The prospect of living in Zimbabwe is somewhat of a risk at the moment, so you could envision that there might be little appetite for visiting Zimbabwe’s gambling dens. In reality, it appears to be working the opposite way around, with the crucial market conditions creating a higher desire to wager, to attempt to discover a quick win, a way from the situation.

For many of the citizens subsisting on the meager local earnings, there are two established forms of betting, the state lotto and Zimbet. As with most everywhere else in the world, there is a national lottery where the chances of winning are unbelievably low, but then the jackpots are also surprisingly large. It’s been said by market analysts who look at the idea that the lion’s share do not buy a ticket with an actual expectation of hitting. Zimbet is based on either the national or the English football leagues and involves determining the results of future matches.

Zimbabwe’s gambling halls, on the other foot, pander to the considerably rich of the country and sightseers. Up till recently, there was a extremely large vacationing industry, built on safaris and trips to Victoria Falls. The economic woes and connected conflict have cut into this trade.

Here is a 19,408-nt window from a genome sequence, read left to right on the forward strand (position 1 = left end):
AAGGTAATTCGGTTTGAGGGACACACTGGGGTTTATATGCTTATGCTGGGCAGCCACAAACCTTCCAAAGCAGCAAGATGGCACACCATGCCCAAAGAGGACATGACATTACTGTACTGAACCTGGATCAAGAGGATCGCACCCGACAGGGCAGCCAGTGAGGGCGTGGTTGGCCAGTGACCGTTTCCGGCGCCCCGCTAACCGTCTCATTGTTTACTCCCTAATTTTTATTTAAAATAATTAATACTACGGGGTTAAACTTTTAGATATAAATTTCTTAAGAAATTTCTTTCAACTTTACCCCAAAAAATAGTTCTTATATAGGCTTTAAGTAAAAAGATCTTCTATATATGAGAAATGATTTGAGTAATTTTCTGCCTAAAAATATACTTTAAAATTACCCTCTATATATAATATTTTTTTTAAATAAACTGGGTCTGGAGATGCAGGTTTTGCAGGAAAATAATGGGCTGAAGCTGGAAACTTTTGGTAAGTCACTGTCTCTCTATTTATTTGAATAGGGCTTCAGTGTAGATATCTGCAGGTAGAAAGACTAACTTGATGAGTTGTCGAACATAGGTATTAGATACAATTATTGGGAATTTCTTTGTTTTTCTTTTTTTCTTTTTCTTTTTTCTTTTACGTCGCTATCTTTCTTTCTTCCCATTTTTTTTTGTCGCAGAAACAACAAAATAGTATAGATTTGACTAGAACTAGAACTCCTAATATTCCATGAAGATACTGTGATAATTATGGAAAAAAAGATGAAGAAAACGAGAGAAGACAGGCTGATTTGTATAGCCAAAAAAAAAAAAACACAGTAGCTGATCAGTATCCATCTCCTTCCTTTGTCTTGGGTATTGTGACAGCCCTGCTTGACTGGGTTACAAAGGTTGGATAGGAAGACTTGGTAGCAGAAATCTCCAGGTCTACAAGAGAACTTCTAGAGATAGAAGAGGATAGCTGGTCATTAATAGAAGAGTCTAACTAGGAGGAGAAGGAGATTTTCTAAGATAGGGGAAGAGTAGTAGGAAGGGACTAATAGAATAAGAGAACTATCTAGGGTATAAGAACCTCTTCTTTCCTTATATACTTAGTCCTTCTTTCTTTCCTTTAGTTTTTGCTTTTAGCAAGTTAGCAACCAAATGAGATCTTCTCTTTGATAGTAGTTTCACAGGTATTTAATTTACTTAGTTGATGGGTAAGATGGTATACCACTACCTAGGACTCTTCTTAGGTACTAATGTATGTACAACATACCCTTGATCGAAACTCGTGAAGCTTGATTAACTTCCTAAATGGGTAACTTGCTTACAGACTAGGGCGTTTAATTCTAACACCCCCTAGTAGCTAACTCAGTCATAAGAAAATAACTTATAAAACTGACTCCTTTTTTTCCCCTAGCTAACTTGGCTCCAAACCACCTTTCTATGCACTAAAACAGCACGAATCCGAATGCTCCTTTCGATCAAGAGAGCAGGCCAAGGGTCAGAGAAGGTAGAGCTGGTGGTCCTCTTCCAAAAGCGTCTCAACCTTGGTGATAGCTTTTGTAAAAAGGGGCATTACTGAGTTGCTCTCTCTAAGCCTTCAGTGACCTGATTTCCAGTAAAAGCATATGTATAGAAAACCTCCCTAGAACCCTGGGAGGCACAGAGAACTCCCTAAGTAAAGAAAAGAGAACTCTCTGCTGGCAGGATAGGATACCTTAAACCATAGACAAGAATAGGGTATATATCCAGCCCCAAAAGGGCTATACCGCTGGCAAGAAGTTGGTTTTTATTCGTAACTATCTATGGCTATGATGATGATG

Among Zimbabwe’s gambling dens, there are 2 in the capital, Harare, the Carribea Bay Resort and Casino, which has 5 gaming tables and slot machines, and the Plumtree gambling den, which has only slots. The Zambesi Valley Hotel and Entertainment Center in Kariba also has just slots. Mutare contains the Monclair Hotel and Casino and the Leopard Rock Hotel and Casino, both of which offer table games, slots and electronic poker machines, and Victoria Falls has the Elephant Hills Hotel and Casino and the Makasa Sun Hotel and Casino, the pair of which have video poker machines and blackjack, roulette, and craps tables.

In addition to Zimbabwe’s gambling halls and the previously talked about lottery and Zimbet (which is considerably like a parimutuel betting system), there are a total of 2 horse racing tracks in the state: the Matabeleland Turf Club in Bulawayo (the second municipality) and the Borrowdale Park in Harare.

Since the economy has diminished by beyond 40% in the past few years and with the associated poverty and bloodshed that has arisen, it is not well-known how healthy the tourist industry which funds Zimbabwe’s gambling halls will do in the next few years. How many of the casinos will carry on until things get better is merely unknown.